Deficiency of the equilibrative nucleotide transporter ENT1 results in abnormal erythropoiesis in humans and mice
Inhibition of the ABCC4 cyclic nucleotide exporter enhances erythroid differentiation in the absence of ENT1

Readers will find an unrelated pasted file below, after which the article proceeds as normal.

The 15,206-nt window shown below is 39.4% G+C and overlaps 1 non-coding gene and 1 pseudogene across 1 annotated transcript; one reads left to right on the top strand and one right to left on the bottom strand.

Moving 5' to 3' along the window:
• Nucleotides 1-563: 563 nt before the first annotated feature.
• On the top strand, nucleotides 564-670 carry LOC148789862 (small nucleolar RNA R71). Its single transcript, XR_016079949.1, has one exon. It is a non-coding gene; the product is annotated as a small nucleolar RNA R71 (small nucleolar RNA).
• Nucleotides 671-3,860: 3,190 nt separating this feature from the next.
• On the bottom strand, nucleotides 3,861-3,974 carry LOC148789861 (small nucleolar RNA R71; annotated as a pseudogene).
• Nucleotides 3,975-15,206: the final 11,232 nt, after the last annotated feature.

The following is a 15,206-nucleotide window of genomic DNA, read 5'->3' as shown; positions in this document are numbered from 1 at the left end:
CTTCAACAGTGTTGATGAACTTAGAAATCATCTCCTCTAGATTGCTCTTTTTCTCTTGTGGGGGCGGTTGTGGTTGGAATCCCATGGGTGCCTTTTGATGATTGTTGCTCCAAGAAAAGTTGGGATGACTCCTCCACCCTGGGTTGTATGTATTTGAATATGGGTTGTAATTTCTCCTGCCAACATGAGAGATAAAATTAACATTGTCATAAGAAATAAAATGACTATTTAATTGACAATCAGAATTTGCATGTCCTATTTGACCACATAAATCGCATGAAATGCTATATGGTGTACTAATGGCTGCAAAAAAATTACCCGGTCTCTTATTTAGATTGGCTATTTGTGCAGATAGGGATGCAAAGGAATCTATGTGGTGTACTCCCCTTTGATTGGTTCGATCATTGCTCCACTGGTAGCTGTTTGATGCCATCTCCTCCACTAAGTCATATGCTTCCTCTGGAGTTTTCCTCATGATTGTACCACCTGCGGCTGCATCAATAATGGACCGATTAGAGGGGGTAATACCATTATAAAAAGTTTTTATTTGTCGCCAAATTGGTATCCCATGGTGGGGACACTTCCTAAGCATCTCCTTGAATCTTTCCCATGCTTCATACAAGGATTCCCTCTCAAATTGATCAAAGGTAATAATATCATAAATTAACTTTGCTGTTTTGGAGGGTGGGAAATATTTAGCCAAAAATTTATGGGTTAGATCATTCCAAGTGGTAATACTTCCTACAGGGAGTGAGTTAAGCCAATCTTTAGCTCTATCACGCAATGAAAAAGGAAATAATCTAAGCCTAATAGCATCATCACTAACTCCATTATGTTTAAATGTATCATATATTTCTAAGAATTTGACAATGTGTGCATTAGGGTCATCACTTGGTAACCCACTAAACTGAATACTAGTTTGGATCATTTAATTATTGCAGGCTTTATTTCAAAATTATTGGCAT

The tight regulation of intracellular nucleotides is critical for the self-renewal and lineage specification of hematopoietic stem cells (HSCs). Nucleosides are major metabolite precursors for nucleotide biosynthesis and their availability in HSCs is dependent on their transport through specific membrane transporters. However, the role of nucleoside transporters in the differentiation of HSCs to the erythroid lineage and in red cell biology remains to be fully defined. Here, we show that the absence of the equilibrative nucleoside transporter (ENT1) in human red blood cells (RBCs) with a rare Augustine-null blood type (AUG:-1) is associated with macrocytosis, anisopoikilocytosis, an abnormal nucleotide metabolome, and deregulated protein phosphorylation. A specific role for ENT1 in human erythropoiesis was demonstrated by a defective erythropoiesis of human CD34+ progenitors following shRNA-mediated knockdown of ENT1. Furthermore, genetic deletion of ENT1 in mice was associated with reduced erythroid progenitors in the bone marrow, anemia and macrocytosis. Mechanistically, we found that ENT1-mediated adenosine transport is critical for cAMP homeostasis and the regulation of erythroid transcription factors. Notably, genetic investigation of two ENT1null individuals demonstrated a compensation by a loss-of-function variant in the ABCC4 cyclic nucleotide exporter. Indeed, pharmacological inhibition of ABCC4 in Ent1-/- mice rescued erythropoiesis. Overall, our results highlight the importance of ENT1-mediated nucleotide metabolism in erythropoiesis.